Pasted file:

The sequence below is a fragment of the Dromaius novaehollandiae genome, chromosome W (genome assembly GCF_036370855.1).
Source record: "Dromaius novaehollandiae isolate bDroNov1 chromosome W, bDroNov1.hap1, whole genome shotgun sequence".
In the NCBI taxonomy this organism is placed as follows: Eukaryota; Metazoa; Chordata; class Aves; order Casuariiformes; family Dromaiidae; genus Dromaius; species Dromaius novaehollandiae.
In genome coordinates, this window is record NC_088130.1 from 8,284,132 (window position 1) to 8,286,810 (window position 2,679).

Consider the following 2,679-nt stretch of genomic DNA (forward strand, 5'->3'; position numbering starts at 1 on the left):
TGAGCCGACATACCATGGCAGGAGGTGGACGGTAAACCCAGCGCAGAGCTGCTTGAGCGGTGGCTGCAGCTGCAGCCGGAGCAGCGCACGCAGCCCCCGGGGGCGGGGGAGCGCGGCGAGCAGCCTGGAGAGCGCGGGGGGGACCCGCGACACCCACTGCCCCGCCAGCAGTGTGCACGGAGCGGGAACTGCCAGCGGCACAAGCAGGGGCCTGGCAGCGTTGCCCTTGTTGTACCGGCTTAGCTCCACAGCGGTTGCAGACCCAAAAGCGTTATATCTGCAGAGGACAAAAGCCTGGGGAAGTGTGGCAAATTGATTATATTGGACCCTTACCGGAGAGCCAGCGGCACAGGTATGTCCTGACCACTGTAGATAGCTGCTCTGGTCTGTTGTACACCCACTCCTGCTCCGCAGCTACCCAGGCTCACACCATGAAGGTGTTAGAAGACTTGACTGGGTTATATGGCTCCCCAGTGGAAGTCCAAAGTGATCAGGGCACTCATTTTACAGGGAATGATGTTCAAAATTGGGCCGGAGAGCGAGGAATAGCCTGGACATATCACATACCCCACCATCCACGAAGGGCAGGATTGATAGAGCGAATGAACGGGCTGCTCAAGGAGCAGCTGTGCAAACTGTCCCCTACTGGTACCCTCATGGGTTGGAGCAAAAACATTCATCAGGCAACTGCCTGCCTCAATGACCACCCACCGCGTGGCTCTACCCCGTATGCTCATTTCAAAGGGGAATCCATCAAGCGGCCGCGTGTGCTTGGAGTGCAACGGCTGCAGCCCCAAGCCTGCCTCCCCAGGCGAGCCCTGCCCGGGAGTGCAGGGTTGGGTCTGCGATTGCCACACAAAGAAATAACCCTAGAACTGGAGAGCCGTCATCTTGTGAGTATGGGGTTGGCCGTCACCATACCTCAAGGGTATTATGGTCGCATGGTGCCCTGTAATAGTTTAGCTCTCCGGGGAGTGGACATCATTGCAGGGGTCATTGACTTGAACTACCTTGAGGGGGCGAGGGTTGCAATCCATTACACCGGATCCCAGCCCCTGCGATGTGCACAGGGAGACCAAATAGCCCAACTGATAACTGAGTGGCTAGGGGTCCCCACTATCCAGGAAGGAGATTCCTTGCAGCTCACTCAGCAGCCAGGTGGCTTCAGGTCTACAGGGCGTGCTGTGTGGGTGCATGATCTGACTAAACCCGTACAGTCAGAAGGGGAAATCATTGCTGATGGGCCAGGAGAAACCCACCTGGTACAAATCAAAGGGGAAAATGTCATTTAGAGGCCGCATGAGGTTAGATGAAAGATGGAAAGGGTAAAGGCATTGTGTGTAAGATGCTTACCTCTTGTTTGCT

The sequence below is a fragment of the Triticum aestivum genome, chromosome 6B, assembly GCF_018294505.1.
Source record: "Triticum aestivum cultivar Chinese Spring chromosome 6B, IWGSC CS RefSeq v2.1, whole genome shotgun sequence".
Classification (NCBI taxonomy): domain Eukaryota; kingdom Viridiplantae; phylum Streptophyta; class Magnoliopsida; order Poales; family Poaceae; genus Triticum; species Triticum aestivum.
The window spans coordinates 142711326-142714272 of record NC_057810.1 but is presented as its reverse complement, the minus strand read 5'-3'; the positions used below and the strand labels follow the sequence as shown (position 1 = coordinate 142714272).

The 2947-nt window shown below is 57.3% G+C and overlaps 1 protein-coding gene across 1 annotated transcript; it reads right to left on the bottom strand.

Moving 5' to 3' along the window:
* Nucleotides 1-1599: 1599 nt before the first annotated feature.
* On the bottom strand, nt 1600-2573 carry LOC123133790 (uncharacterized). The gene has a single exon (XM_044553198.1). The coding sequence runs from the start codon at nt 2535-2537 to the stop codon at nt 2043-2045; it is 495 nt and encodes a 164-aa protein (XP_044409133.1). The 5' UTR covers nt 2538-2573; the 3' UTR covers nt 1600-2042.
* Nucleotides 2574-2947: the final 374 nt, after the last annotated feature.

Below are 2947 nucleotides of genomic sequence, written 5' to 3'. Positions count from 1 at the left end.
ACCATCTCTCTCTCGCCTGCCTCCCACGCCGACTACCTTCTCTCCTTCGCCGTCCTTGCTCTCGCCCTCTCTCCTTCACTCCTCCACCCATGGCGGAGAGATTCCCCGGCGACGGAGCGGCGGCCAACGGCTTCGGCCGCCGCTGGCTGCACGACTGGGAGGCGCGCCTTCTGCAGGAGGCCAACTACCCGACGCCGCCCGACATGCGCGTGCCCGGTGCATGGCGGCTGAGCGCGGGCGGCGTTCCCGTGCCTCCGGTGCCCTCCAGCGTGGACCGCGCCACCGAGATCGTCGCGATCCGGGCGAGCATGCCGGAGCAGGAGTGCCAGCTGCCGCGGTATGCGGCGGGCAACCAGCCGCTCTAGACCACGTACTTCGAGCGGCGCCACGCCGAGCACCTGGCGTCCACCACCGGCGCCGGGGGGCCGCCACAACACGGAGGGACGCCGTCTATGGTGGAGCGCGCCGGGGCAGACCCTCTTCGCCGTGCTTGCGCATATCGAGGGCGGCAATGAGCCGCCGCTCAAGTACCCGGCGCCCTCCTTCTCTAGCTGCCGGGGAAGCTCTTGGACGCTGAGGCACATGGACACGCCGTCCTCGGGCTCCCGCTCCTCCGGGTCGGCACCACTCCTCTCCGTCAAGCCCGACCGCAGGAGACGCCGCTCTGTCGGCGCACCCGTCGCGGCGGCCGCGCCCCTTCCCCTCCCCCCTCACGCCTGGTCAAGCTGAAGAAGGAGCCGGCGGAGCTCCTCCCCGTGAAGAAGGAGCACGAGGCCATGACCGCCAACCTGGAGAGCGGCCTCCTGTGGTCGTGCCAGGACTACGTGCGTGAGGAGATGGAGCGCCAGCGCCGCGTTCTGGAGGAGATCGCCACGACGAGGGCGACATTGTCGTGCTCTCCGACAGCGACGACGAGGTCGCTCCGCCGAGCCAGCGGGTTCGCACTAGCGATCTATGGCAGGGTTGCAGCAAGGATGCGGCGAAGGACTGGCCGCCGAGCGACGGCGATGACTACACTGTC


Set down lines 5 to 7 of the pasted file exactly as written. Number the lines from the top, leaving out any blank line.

Consider the following 2,679-nt stretch of genomic DNA (forward strand, 5'->3'; position numbering starts at 1 on the left):
TGAGCCGACATACCATGGCAGGAGGTGGACGGTAAACCCAGCGCAGAGCTGCTTGAGCGGTGGCTGCAGCTGCAGCCGGAGCAGCGCACGCAGCCCCCGGGGGCGGGGGAGCGCGGCGAGCAGCCTGGAGAGCGCGGGGGGGACCCGCGACACCCACTGCCCCGCCAGCAGTGTGCACGGAGCGGGAACTGCCAGCGGCACAAGCAGGGGCCTGGCAGCGTTGCCCTTGTTGTACCGGCTTAGCTCCACAGCGGTTGCAGACCCAAAAGCGTTATATCTGCAGAGGACAAAAGCCTGGGGAAGTGTGGCAAATTGATTATATTGGACCCTTACCGGAGAGCCAGCGGCACAGGTATGTCCTGACCACTGTAGATAGCTGCTCTGGTCTGTTGTACACCCACTCCTGCTCCGCAGCTACCCAGGCTCACACCATGAAGGTGTTAGAAGACTTGACTGGGTTATATGGCTCCCCAGTGGAAGTCCAAAGTGATCAGGGCACTCATTTTACAGGGAATGATGTTCAAAATTGGGCCGGAGAGCGAGGAATAGCCTGGACATATCACATACCCCACCATCCACGAAGGGCAGGATTGATAGAGCGAATGAACGGGCTGCTCAAGGAGCAGCTGTGCAAACTGTCCCCTACTGGTACCCTCATGGGTTGGAGCAAAAACATTCATCAGGCAACTGCCTGCCTCAATGACCACCCACCGCGTGGCTCTACCCCGTATGCTCATTTCAAAGGGGAATCCATCAAGCGGCCGCGTGTGCTTGGAGTGCAACGGCTGCAGCCCCAAGCCTGCCTCCCCAGGCGAGCCCTGCCCGGGAGTGCAGGGTTGGGTCTGCGATTGCCACACAAAGAAATAACCCTAGAACTGGAGAGCCGTCATCTTGTGAGTATGGGGTTGGCCGTCACCATACCTCAAGGGTATTATGGTCGCATGGTGCCCTGTAATAGTTTAGCTCTCCGGGGAGTGGACATCATTGCAGGGGTCATTGACTTGAACTACCTTGAGGGGGCGAGGGTTGCAATCCATTACACCGGATCCCAGCCCCTGCGATGTGCACAGGGAGACCAAATAGCCCAACTGATAACTGAGTGGCTAGGGGTCCCCACTATCCAGGAAGGAGATTCCTTGCAGCTCACTCAGCAGCCAGGTGGCTTCAGGTCTACAGGGCGTGCTGTGTGGGTGCATGATCTGACTAAACCCGTACAGTCAGAAGGGGAAATCATTGCTGATGGGCCAGGAGAAACCCACCTGGTACAAATCAAAGGGGAAAATGTCATTTAGAGGCCGCATGAGGTTAGATGAAAGATGGAAAGGGTAAAGGCATTGTGTGTAAGATGCTTACCTCTTGTTTGCT

The sequence below is a fragment of the Triticum aestivum genome, chromosome 6B, assembly GCF_018294505.1.